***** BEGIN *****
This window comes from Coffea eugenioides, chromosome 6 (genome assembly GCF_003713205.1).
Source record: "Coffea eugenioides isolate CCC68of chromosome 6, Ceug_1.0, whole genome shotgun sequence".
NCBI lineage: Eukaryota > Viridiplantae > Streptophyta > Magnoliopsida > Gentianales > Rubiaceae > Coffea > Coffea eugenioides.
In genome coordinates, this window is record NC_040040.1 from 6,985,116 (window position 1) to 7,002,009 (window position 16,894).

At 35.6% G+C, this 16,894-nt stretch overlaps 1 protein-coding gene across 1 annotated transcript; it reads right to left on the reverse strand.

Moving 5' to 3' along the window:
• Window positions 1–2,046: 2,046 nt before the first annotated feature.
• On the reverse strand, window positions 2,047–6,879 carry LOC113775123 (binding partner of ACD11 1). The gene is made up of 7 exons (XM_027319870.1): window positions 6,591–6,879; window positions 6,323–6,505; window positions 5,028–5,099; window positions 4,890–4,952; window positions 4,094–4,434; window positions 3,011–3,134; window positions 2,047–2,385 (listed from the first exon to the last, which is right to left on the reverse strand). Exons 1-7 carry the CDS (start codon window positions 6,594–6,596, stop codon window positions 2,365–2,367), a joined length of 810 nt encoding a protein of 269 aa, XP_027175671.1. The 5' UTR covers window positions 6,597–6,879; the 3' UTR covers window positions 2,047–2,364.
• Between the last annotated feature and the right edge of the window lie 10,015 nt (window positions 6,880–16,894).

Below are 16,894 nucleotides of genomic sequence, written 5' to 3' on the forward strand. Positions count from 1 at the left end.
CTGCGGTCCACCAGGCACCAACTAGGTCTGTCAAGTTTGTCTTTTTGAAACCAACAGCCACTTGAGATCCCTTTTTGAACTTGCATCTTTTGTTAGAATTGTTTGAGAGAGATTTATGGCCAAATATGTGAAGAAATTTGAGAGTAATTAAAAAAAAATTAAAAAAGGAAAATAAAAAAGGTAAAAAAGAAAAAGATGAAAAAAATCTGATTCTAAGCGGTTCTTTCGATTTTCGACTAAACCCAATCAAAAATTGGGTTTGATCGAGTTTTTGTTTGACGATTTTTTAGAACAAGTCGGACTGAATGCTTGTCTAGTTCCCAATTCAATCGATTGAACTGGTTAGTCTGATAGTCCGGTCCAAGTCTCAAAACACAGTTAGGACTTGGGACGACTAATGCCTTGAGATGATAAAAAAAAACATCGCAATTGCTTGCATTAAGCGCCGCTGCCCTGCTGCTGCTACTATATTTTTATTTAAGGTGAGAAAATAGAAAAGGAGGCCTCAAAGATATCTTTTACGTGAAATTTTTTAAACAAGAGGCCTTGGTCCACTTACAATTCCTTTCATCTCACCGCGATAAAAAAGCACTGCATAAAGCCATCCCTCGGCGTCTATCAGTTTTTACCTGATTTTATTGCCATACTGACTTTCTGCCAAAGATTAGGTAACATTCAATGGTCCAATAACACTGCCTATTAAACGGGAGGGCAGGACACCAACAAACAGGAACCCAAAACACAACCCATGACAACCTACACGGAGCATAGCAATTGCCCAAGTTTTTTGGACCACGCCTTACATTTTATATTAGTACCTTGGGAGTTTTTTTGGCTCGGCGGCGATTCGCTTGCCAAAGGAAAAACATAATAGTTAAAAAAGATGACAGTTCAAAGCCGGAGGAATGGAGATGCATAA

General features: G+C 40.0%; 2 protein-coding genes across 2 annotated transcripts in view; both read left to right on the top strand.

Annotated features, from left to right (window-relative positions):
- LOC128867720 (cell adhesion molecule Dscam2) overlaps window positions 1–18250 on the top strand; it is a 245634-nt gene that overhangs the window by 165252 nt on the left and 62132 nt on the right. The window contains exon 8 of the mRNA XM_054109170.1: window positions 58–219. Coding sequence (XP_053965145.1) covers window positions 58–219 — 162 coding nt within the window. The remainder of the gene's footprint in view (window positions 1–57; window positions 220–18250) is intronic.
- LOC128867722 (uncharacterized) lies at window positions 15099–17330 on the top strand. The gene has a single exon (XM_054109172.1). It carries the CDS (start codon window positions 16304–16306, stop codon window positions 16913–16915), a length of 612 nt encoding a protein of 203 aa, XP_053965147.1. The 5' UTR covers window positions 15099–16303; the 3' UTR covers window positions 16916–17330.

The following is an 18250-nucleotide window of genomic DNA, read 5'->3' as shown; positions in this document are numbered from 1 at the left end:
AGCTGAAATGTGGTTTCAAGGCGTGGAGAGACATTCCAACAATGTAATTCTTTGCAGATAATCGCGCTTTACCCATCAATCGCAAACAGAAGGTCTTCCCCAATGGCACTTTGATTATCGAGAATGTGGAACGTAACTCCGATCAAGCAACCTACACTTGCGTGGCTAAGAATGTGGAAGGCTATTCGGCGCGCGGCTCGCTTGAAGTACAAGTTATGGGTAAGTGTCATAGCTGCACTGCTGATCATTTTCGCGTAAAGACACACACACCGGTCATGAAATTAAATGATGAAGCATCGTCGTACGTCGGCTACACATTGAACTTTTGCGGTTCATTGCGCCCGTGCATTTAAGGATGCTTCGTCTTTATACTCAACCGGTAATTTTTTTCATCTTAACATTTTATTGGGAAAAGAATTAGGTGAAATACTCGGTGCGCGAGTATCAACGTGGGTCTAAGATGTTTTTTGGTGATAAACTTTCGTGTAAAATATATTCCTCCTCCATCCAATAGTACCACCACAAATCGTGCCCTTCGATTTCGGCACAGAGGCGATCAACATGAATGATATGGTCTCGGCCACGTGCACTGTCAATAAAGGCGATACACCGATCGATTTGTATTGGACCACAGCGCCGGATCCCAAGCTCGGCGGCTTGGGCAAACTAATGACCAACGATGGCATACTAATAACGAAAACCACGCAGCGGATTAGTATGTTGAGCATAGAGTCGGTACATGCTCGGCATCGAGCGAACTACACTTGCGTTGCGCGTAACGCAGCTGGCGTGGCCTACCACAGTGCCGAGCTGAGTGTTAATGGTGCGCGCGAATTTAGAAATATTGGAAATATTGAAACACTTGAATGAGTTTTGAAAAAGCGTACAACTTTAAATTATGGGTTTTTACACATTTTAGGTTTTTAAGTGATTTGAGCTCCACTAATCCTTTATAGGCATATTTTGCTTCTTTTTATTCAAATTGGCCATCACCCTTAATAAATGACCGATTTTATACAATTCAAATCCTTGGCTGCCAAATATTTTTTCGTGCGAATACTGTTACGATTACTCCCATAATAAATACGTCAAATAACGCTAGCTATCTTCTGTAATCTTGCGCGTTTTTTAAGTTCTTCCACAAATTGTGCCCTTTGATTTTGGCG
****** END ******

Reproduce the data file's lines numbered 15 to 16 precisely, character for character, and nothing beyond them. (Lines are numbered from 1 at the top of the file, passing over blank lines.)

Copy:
- LOC128867722 (uncharacterized) lies at window positions 15099–17330 on the top strand. The gene has a single exon (XM_054109172.1). It carries the CDS (start codon window positions 16304–16306, stop codon window positions 16913–16915), a length of 612 nt encoding a protein of 203 aa, XP_053965147.1. The 5' UTR covers window positions 15099–16303; the 3' UTR covers window positions 16916–17330.

The following is an 18250-nucleotide window of genomic DNA, read 5'->3' as shown; positions in this document are numbered from 1 at the left end: